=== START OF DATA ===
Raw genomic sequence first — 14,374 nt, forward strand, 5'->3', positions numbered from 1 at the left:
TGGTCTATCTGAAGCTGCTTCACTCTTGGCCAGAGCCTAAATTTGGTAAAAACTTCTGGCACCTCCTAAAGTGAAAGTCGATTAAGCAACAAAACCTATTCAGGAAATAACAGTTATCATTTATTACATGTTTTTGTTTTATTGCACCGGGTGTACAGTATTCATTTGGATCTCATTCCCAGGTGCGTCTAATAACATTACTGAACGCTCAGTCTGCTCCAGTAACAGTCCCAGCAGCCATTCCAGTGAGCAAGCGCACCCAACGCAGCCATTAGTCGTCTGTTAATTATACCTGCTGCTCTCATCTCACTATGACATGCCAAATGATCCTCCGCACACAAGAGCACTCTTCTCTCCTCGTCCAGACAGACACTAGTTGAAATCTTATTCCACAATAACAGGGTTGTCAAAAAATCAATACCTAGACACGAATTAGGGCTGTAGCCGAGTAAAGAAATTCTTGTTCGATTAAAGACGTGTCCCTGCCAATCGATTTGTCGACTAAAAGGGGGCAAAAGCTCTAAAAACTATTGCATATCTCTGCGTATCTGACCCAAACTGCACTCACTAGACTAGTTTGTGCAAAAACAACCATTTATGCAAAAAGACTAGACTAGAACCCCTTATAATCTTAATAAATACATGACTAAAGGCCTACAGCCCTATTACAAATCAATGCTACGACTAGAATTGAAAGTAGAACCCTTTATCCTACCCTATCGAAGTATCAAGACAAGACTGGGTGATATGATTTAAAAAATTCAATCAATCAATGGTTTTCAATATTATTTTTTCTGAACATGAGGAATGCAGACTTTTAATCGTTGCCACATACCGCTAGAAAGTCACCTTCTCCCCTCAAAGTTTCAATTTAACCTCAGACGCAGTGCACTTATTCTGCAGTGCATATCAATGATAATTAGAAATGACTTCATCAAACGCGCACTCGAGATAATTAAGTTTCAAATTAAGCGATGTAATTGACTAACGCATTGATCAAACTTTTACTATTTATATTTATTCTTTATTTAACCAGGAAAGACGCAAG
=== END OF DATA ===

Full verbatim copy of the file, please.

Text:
Raw genomic sequence first — 14,374 nt, forward strand, 5'->3', positions numbered from 1 at the left:
TGGTCTATCTGAAGCTGCTTCACTCTTGGCCAGAGCCTAAATTTGGTAAAAACTTCTGGCACCTCCTAAAGTGAAAGTCGATTAAGCAACAAAACCTATTCAGGAAATAACAGTTATCATTTATTACATGTTTTTGTTTTATTGCACCGGGTGTACAGTATTCATTTGGATCTCATTCCCAGGTGCGTCTAATAACATTACTGAACGCTCAGTCTGCTCCAGTAACAGTCCCAGCAGCCATTCCAGTGAGCAAGCGCACCCAACGCAGCCATTAGTCGTCTGTTAATTATACCTGCTGCTCTCATCTCACTATGACATGCCAAATGATCCTCCGCACACAAGAGCACTCTTCTCTCCTCGTCCAGACAGACACTAGTTGAAATCTTATTCCACAATAACAGGGTTGTCAAAAAATCAATACCTAGACACGAATTAGGGCTGTAGCCGAGTAAAGAAATTCTTGTTCGATTAAAGACGTGTCCCTGCCAATCGATTTGTCGACTAAAAGGGGGCAAAAGCTCTAAAAACTATTGCATATCTCTGCGTATCTGACCCAAACTGCACTCACTAGACTAGTTTGTGCAAAAACAACCATTTATGCAAAAAGACTAGACTAGAACCCCTTATAATCTTAATAAATACATGACTAAAGGCCTACAGCCCTATTACAAATCAATGCTACGACTAGAATTGAAAGTAGAACCCTTTATCCTACCCTATCGAAGTATCAAGACAAGACTGGGTGATATGATTTAAAAAATTCAATCAATCAATGGTTTTCAATATTATTTTTTCTGAACATGAGGAATGCAGACTTTTAATCGTTGCCACATACCGCTAGAAAGTCACCTTCTCCCCTCAAAGTTTCAATTTAACCTCAGACGCAGTGCACTTATTCTGCAGTGCATATCAATGATAATTAGAAATGACTTCATCAAACGCGCACTCGAGATAATTAAGTTTCAAATTAAGCGATGTAATTGACTAACGCATTGATCAAACTTTTACTATTTATATTTATTCTTTATTTAACCAGGAAAGACGCAAG